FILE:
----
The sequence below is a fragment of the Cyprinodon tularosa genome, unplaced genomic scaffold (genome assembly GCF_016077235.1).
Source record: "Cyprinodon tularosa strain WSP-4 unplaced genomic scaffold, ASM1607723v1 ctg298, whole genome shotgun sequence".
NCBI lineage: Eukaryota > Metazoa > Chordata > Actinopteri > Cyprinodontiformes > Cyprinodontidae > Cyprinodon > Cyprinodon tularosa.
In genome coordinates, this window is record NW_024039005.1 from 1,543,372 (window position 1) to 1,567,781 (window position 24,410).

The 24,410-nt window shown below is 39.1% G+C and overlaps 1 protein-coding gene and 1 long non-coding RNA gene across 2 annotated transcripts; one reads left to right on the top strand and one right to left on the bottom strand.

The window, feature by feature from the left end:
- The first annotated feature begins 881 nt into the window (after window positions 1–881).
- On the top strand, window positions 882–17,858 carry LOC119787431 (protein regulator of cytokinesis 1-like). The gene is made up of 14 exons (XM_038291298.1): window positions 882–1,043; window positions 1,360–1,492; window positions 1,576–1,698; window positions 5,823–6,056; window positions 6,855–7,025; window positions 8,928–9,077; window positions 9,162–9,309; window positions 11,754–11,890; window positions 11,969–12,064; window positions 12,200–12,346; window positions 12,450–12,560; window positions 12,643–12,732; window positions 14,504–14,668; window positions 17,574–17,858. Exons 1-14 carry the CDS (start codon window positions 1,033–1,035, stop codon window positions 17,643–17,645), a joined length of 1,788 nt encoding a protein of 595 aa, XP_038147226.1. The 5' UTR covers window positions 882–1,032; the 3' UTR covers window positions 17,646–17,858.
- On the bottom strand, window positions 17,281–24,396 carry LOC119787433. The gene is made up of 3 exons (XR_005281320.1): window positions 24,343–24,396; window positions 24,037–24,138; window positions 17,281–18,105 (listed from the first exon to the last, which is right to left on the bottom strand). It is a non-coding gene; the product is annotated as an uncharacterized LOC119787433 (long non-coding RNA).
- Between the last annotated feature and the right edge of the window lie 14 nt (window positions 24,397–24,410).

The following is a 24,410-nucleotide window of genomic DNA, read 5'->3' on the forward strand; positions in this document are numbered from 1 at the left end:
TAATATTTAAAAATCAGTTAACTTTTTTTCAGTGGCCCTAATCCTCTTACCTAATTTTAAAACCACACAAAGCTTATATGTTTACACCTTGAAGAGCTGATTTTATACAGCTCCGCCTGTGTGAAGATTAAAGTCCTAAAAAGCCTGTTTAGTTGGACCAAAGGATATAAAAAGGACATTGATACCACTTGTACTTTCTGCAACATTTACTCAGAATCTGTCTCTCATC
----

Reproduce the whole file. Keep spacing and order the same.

The sequence below is a fragment of the Cyprinodon tularosa genome, unplaced genomic scaffold (genome assembly GCF_016077235.1).
Source record: "Cyprinodon tularosa strain WSP-4 unplaced genomic scaffold, ASM1607723v1 ctg298, whole genome shotgun sequence".
NCBI lineage: Eukaryota > Metazoa > Chordata > Actinopteri > Cyprinodontiformes > Cyprinodontidae > Cyprinodon > Cyprinodon tularosa.
In genome coordinates, this window is record NW_024039005.1 from 1,543,372 (window position 1) to 1,567,781 (window position 24,410).

The 24,410-nt window shown below is 39.1% G+C and overlaps 1 protein-coding gene and 1 long non-coding RNA gene across 2 annotated transcripts; one reads left to right on the top strand and one right to left on the bottom strand.

The window, feature by feature from the left end:
- The first annotated feature begins 881 nt into the window (after window positions 1–881).
- On the top strand, window positions 882–17,858 carry LOC119787431 (protein regulator of cytokinesis 1-like). The gene is made up of 14 exons (XM_038291298.1): window positions 882–1,043; window positions 1,360–1,492; window positions 1,576–1,698; window positions 5,823–6,056; window positions 6,855–7,025; window positions 8,928–9,077; window positions 9,162–9,309; window positions 11,754–11,890; window positions 11,969–12,064; window positions 12,200–12,346; window positions 12,450–12,560; window positions 12,643–12,732; window positions 14,504–14,668; window positions 17,574–17,858. Exons 1-14 carry the CDS (start codon window positions 1,033–1,035, stop codon window positions 17,643–17,645), a joined length of 1,788 nt encoding a protein of 595 aa, XP_038147226.1. The 5' UTR covers window positions 882–1,032; the 3' UTR covers window positions 17,646–17,858.
- On the bottom strand, window positions 17,281–24,396 carry LOC119787433. The gene is made up of 3 exons (XR_005281320.1): window positions 24,343–24,396; window positions 24,037–24,138; window positions 17,281–18,105 (listed from the first exon to the last, which is right to left on the bottom strand). It is a non-coding gene; the product is annotated as an uncharacterized LOC119787433 (long non-coding RNA).
- Between the last annotated feature and the right edge of the window lie 14 nt (window positions 24,397–24,410).

The following is a 24,410-nucleotide window of genomic DNA, read 5'->3' on the forward strand; positions in this document are numbered from 1 at the left end:
TAATATTTAAAAATCAGTTAACTTTTTTTCAGTGGCCCTAATCCTCTTACCTAATTTTAAAACCACACAAAGCTTATATGTTTACACCTTGAAGAGCTGATTTTATACAGCTCCGCCTGTGTGAAGATTAAAGTCCTAAAAAGCCTGTTTAGTTGGACCAAAGGATATAAAAAGGACATTGATACCACTTGTACTTTCTGCAACATTTACTCAGAATCTGTCTCTCATC